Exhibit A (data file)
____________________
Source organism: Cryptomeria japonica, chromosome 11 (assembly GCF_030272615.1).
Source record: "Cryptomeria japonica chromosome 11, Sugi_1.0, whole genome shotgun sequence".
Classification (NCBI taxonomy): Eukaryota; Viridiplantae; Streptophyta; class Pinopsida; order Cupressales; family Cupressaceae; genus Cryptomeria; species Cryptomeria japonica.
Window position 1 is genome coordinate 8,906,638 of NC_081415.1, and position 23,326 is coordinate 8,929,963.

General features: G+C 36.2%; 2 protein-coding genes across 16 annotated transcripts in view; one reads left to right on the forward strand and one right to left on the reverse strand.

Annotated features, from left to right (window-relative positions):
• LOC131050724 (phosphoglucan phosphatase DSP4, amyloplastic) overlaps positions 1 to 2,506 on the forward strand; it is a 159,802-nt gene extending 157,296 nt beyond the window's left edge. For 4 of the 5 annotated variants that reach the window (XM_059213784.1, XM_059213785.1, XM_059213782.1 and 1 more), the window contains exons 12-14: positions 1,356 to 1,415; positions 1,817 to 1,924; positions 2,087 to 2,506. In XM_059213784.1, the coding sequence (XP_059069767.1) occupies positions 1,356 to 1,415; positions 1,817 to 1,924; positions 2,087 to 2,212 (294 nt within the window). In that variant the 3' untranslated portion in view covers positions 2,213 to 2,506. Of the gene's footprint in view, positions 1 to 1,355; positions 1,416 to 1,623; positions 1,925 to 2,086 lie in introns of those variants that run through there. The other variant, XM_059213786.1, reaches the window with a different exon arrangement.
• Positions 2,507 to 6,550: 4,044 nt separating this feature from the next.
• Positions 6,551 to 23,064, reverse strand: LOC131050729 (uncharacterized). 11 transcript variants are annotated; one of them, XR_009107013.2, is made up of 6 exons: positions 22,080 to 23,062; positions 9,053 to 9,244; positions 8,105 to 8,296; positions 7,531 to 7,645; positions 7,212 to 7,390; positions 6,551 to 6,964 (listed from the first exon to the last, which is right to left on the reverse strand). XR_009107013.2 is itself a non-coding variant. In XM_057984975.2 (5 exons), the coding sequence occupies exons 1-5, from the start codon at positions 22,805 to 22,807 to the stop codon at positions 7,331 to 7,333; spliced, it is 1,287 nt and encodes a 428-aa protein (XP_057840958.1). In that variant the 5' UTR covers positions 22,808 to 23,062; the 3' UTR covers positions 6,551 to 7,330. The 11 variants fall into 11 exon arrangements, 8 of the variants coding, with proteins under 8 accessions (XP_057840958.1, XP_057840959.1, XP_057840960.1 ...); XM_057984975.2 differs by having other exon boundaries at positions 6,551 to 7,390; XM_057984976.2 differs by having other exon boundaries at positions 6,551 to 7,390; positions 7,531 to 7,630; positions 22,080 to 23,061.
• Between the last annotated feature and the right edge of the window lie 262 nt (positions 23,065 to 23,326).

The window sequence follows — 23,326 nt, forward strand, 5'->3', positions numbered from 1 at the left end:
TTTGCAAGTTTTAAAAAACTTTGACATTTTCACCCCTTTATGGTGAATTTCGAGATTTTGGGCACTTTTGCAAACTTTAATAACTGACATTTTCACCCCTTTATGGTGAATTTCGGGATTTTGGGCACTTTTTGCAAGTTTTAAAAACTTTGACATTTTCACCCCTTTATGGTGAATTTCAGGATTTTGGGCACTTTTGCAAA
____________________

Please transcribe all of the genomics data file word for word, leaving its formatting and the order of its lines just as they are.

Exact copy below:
Source organism: Cryptomeria japonica, chromosome 11 (assembly GCF_030272615.1).
Source record: "Cryptomeria japonica chromosome 11, Sugi_1.0, whole genome shotgun sequence".
Classification (NCBI taxonomy): Eukaryota; Viridiplantae; Streptophyta; class Pinopsida; order Cupressales; family Cupressaceae; genus Cryptomeria; species Cryptomeria japonica.
Window position 1 is genome coordinate 8,906,638 of NC_081415.1, and position 23,326 is coordinate 8,929,963.

General features: G+C 36.2%; 2 protein-coding genes across 16 annotated transcripts in view; one reads left to right on the forward strand and one right to left on the reverse strand.

Annotated features, from left to right (window-relative positions):
• LOC131050724 (phosphoglucan phosphatase DSP4, amyloplastic) overlaps positions 1 to 2,506 on the forward strand; it is a 159,802-nt gene extending 157,296 nt beyond the window's left edge. For 4 of the 5 annotated variants that reach the window (XM_059213784.1, XM_059213785.1, XM_059213782.1 and 1 more), the window contains exons 12-14: positions 1,356 to 1,415; positions 1,817 to 1,924; positions 2,087 to 2,506. In XM_059213784.1, the coding sequence (XP_059069767.1) occupies positions 1,356 to 1,415; positions 1,817 to 1,924; positions 2,087 to 2,212 (294 nt within the window). In that variant the 3' untranslated portion in view covers positions 2,213 to 2,506. Of the gene's footprint in view, positions 1 to 1,355; positions 1,416 to 1,623; positions 1,925 to 2,086 lie in introns of those variants that run through there. The other variant, XM_059213786.1, reaches the window with a different exon arrangement.
• Positions 2,507 to 6,550: 4,044 nt separating this feature from the next.
• Positions 6,551 to 23,064, reverse strand: LOC131050729 (uncharacterized). 11 transcript variants are annotated; one of them, XR_009107013.2, is made up of 6 exons: positions 22,080 to 23,062; positions 9,053 to 9,244; positions 8,105 to 8,296; positions 7,531 to 7,645; positions 7,212 to 7,390; positions 6,551 to 6,964 (listed from the first exon to the last, which is right to left on the reverse strand). XR_009107013.2 is itself a non-coding variant. In XM_057984975.2 (5 exons), the coding sequence occupies exons 1-5, from the start codon at positions 22,805 to 22,807 to the stop codon at positions 7,331 to 7,333; spliced, it is 1,287 nt and encodes a 428-aa protein (XP_057840958.1). In that variant the 5' UTR covers positions 22,808 to 23,062; the 3' UTR covers positions 6,551 to 7,330. The 11 variants fall into 11 exon arrangements, 8 of the variants coding, with proteins under 8 accessions (XP_057840958.1, XP_057840959.1, XP_057840960.1 ...); XM_057984975.2 differs by having other exon boundaries at positions 6,551 to 7,390; XM_057984976.2 differs by having other exon boundaries at positions 6,551 to 7,390; positions 7,531 to 7,630; positions 22,080 to 23,061.
• Between the last annotated feature and the right edge of the window lie 262 nt (positions 23,065 to 23,326).

The window sequence follows — 23,326 nt, forward strand, 5'->3', positions numbered from 1 at the left end:
TTTGCAAGTTTTAAAAAACTTTGACATTTTCACCCCTTTATGGTGAATTTCGAGATTTTGGGCACTTTTGCAAACTTTAATAACTGACATTTTCACCCCTTTATGGTGAATTTCGGGATTTTGGGCACTTTTTGCAAGTTTTAAAAACTTTGACATTTTCACCCCTTTATGGTGAATTTCAGGATTTTGGGCACTTTTGCAAA